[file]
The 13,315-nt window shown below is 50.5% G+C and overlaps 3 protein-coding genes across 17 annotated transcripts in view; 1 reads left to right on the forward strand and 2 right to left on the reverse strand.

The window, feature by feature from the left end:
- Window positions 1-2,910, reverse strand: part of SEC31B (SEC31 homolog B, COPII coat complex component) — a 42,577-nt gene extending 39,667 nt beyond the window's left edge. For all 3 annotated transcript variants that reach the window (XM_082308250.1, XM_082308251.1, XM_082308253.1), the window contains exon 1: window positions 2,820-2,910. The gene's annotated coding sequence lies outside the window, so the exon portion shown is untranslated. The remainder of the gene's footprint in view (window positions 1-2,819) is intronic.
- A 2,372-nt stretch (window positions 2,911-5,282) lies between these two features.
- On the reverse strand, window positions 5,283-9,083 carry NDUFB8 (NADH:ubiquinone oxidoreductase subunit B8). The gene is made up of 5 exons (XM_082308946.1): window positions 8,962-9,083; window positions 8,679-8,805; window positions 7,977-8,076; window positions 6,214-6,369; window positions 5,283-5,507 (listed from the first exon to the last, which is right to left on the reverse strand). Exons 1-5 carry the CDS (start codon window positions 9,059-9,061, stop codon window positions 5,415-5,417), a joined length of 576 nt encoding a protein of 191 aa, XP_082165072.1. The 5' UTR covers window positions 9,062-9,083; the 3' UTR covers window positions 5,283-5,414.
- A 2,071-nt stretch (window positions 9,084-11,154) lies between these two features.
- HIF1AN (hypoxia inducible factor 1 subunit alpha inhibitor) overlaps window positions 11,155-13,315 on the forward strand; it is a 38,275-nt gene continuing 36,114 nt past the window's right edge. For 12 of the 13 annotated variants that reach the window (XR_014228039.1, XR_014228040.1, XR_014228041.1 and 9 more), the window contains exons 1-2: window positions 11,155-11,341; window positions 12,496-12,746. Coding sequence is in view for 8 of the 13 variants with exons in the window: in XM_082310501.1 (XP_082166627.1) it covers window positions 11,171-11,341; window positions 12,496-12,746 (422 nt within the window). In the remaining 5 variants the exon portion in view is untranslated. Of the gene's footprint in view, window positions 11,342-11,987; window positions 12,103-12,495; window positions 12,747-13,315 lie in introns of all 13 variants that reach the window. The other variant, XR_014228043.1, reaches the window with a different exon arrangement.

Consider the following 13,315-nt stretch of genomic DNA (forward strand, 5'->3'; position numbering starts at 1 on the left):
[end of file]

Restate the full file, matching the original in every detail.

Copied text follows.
The 13,315-nt window shown below is 50.5% G+C and overlaps 3 protein-coding genes across 17 annotated transcripts in view; 1 reads left to right on the forward strand and 2 right to left on the reverse strand.

The window, feature by feature from the left end:
- Window positions 1-2,910, reverse strand: part of SEC31B (SEC31 homolog B, COPII coat complex component) — a 42,577-nt gene extending 39,667 nt beyond the window's left edge. For all 3 annotated transcript variants that reach the window (XM_082308250.1, XM_082308251.1, XM_082308253.1), the window contains exon 1: window positions 2,820-2,910. The gene's annotated coding sequence lies outside the window, so the exon portion shown is untranslated. The remainder of the gene's footprint in view (window positions 1-2,819) is intronic.
- A 2,372-nt stretch (window positions 2,911-5,282) lies between these two features.
- On the reverse strand, window positions 5,283-9,083 carry NDUFB8 (NADH:ubiquinone oxidoreductase subunit B8). The gene is made up of 5 exons (XM_082308946.1): window positions 8,962-9,083; window positions 8,679-8,805; window positions 7,977-8,076; window positions 6,214-6,369; window positions 5,283-5,507 (listed from the first exon to the last, which is right to left on the reverse strand). Exons 1-5 carry the CDS (start codon window positions 9,059-9,061, stop codon window positions 5,415-5,417), a joined length of 576 nt encoding a protein of 191 aa, XP_082165072.1. The 5' UTR covers window positions 9,062-9,083; the 3' UTR covers window positions 5,283-5,414.
- A 2,071-nt stretch (window positions 9,084-11,154) lies between these two features.
- HIF1AN (hypoxia inducible factor 1 subunit alpha inhibitor) overlaps window positions 11,155-13,315 on the forward strand; it is a 38,275-nt gene continuing 36,114 nt past the window's right edge. For 12 of the 13 annotated variants that reach the window (XR_014228039.1, XR_014228040.1, XR_014228041.1 and 9 more), the window contains exons 1-2: window positions 11,155-11,341; window positions 12,496-12,746. Coding sequence is in view for 8 of the 13 variants with exons in the window: in XM_082310501.1 (XP_082166627.1) it covers window positions 11,171-11,341; window positions 12,496-12,746 (422 nt within the window). In the remaining 5 variants the exon portion in view is untranslated. Of the gene's footprint in view, window positions 11,342-11,987; window positions 12,103-12,495; window positions 12,747-13,315 lie in introns of all 13 variants that reach the window. The other variant, XR_014228043.1, reaches the window with a different exon arrangement.

Consider the following 13,315-nt stretch of genomic DNA (forward strand, 5'->3'; position numbering starts at 1 on the left):